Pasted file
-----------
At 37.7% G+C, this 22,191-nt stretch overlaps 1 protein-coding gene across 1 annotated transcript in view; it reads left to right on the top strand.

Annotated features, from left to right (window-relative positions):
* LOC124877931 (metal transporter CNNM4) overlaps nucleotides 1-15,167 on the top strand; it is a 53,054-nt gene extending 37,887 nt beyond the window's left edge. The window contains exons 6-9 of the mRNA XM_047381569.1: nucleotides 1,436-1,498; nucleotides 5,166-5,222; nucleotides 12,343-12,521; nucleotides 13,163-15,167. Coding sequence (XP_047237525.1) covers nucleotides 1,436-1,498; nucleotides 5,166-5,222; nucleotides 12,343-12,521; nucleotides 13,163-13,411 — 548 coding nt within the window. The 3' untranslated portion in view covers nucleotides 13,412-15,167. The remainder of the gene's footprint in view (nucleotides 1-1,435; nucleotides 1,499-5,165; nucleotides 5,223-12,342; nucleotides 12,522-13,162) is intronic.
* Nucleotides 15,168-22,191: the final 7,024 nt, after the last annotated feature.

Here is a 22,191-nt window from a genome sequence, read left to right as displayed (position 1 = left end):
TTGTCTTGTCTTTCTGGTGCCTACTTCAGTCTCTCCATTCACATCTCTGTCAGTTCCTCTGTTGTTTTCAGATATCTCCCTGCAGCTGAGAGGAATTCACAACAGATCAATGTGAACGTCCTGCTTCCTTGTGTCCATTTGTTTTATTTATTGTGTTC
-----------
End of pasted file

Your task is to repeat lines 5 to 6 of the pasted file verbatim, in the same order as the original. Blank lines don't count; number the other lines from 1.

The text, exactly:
Here is a 22,191-nt window from a genome sequence, read left to right as displayed (position 1 = left end):
TTGTCTTGTCTTTCTGGTGCCTACTTCAGTCTCTCCATTCACATCTCTGTCAGTTCCTCTGTTGTTTTCAGATATCTCCCTGCAGCTGAGAGGAATTCACAACAGATCAATGTGAACGTCCTGCTTCCTTGTGTCCATTTGTTTTATTTATTGTGTTC